As if eating and drinking faeces is not enough danger and humiliation for Malawians, Weekend Nation has found that people are also consuming heavy metals and chemicals that industries are emitting into rivers and the collapsed sewer system.
Various studies carried out in Blantyre on several rivers that pass through industrial areas have found a high concentration of heavy metals in water near companies and downstream.
A 2007 study titled ‘Water Quality Assessment in Streams and Wastewater Treatment Plants of Blantyre, Malawi’ by S.M.I. Sajidu, W.R.L. Masamba, E.M.T. Henry and S.M. Kuyeli confirms the presence of these toxic metals on vegetables.
“ Lead and copper concentrations of up to 385 milligrammes per kilogramme (kg) and 127 milligramme per kilogramme, respectively, in rape and lead levels of up to 424 milligram per kilogramme in Chinese cabbage were detected in vegetables which were grown on soils amended with the city’s sludge.
“Studies on soil samples near major roads in Blantyre showed high concentrations of lead, zinc and cadmium,” reads the report.
Heavy metals are associated with toxicity and contamination of water that some people drink while others use them for watering vegetables where the lethal metals and chemicals get stuck and people end up consuming them.
Heavy metals such as lead says the Centre for Hazardous Substance Research of the United States’ Kansas University has health effects that include kidney and brain damage; affect organs that produce sperms, lead to miscarriages in pregnant women, cause cancer, weaken one’s immunity and retard growth and development, especially in children.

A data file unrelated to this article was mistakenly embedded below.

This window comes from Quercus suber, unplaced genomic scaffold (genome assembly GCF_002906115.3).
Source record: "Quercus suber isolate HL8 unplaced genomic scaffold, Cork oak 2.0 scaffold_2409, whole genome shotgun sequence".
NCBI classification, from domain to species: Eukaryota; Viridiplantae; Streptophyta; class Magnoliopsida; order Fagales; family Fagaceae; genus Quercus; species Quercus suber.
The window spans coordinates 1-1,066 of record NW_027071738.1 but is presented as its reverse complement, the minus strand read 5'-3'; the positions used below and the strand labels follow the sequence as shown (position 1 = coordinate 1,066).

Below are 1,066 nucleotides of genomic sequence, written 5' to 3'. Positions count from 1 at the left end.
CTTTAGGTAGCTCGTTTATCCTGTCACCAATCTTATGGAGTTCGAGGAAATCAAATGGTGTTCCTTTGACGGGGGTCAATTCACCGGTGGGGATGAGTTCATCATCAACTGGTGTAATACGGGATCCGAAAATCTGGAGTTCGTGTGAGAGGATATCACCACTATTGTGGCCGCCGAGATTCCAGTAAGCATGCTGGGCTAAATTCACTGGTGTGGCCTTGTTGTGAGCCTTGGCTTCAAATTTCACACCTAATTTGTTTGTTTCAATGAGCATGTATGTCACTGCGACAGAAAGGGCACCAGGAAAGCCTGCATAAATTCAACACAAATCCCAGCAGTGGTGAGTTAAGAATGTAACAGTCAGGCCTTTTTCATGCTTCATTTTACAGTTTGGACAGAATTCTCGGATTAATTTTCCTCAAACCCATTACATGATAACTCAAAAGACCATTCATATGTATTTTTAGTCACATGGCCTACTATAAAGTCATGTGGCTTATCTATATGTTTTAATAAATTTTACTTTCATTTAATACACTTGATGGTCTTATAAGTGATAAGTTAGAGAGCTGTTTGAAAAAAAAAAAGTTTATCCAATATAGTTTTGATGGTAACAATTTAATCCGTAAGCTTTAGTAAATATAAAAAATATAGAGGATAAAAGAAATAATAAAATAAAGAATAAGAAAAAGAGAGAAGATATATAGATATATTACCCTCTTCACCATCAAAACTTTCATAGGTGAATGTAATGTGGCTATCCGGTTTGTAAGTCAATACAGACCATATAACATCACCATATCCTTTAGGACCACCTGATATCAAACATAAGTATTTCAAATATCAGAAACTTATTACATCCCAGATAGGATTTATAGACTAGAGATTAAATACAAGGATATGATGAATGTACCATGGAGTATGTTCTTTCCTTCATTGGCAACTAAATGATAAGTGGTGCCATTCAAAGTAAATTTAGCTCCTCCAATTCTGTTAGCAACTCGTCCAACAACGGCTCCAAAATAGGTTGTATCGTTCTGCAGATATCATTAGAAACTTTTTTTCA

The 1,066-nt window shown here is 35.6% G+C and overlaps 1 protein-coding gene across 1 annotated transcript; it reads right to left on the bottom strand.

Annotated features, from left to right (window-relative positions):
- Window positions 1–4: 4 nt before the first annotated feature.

The study collected water for samples from Mudi and Nasolo streams in Blantyre behind Dairiboard Malawi Limited and Grace Bandawe Conference Centre, respectively before the streams pass through heavy industrial area and after passing through the industrial area near SR Nicholas, where the two streams join.
Another study, done in 2013 titled ‘Water Quality in Malawi-Effluent Water from a matchstick factory in Blantyre’ done by a Swedish University of Agricultural Sciences student Johanna Schütz found that the concentration of metals such as chromium and zinc largely exceeds the tolerance limit set by the Malawi Bureau of Standards (MSB) for wastewater.
Schütz was studying effluent water analysing chromium, zinc, inorganic anions sulfate, nitrate, chloride and potassium that are used in the production of match sticks from Leopard Match Limited in Blantyre that discharges its waste water in Mudi River.
In the report, Schütz said the results were compared to the limit values for effluent water according to the MBS and said the concentration of chromium, zinc and nitrate ions was above the tolerance limit.
“The study found that the concentration for chromium in both samples was much higher than the tolerance limit from the [Malawi Bureau of Standards] MBS, 0.05 milligram per litre; and the concentration of nitrate in the effluent water was 536 milligram per litre; which is significantly higher than the tolerance limit from the MBS (50 milligram per litre).
“The concentrations of total chromium, zinc and potassium were measured with [atomic absorption spectroscopy] AAS, and concentrations of chloride, sulfate and nitrate were measured with [ion chromatography] IC.”